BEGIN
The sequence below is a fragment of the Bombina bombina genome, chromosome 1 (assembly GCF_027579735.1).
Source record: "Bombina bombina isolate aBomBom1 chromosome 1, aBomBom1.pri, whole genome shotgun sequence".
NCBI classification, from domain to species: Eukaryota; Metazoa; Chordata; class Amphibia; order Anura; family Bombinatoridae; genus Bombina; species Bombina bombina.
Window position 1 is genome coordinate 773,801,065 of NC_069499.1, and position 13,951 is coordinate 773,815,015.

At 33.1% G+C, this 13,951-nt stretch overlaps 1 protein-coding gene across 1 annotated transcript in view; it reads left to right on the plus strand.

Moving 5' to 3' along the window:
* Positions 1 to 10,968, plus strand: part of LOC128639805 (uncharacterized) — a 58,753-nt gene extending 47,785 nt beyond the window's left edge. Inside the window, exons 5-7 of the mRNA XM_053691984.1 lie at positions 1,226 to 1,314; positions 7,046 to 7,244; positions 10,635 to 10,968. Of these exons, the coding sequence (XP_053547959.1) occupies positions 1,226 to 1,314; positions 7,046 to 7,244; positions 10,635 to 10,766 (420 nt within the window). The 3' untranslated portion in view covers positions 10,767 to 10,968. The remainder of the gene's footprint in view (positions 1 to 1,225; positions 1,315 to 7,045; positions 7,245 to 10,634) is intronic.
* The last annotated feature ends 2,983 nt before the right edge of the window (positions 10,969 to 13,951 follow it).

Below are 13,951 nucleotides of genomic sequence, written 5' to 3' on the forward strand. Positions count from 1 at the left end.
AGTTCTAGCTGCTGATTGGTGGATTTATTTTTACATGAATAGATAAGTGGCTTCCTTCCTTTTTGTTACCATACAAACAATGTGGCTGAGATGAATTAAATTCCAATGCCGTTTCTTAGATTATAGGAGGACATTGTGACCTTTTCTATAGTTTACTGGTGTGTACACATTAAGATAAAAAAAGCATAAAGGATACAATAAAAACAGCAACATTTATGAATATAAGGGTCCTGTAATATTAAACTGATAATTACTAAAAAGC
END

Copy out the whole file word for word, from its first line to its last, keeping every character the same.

The sequence below is a fragment of the Bombina bombina genome, chromosome 1 (assembly GCF_027579735.1).
Source record: "Bombina bombina isolate aBomBom1 chromosome 1, aBomBom1.pri, whole genome shotgun sequence".
NCBI classification, from domain to species: Eukaryota; Metazoa; Chordata; class Amphibia; order Anura; family Bombinatoridae; genus Bombina; species Bombina bombina.
Window position 1 is genome coordinate 773,801,065 of NC_069499.1, and position 13,951 is coordinate 773,815,015.

At 33.1% G+C, this 13,951-nt stretch overlaps 1 protein-coding gene across 1 annotated transcript in view; it reads left to right on the plus strand.

Moving 5' to 3' along the window:
* Positions 1 to 10,968, plus strand: part of LOC128639805 (uncharacterized) — a 58,753-nt gene extending 47,785 nt beyond the window's left edge. Inside the window, exons 5-7 of the mRNA XM_053691984.1 lie at positions 1,226 to 1,314; positions 7,046 to 7,244; positions 10,635 to 10,968. Of these exons, the coding sequence (XP_053547959.1) occupies positions 1,226 to 1,314; positions 7,046 to 7,244; positions 10,635 to 10,766 (420 nt within the window). The 3' untranslated portion in view covers positions 10,767 to 10,968. The remainder of the gene's footprint in view (positions 1 to 1,225; positions 1,315 to 7,045; positions 7,245 to 10,634) is intronic.
* The last annotated feature ends 2,983 nt before the right edge of the window (positions 10,969 to 13,951 follow it).

Below are 13,951 nucleotides of genomic sequence, written 5' to 3' on the forward strand. Positions count from 1 at the left end.
AGTTCTAGCTGCTGATTGGTGGATTTATTTTTACATGAATAGATAAGTGGCTTCCTTCCTTTTTGTTACCATACAAACAATGTGGCTGAGATGAATTAAATTCCAATGCCGTTTCTTAGATTATAGGAGGACATTGTGACCTTTTCTATAGTTTACTGGTGTGTACACATTAAGATAAAAAAAGCATAAAGGATACAATAAAAACAGCAACATTTATGAATATAAGGGTCCTGTAATATTAAACTGATAATTACTAAAAAGC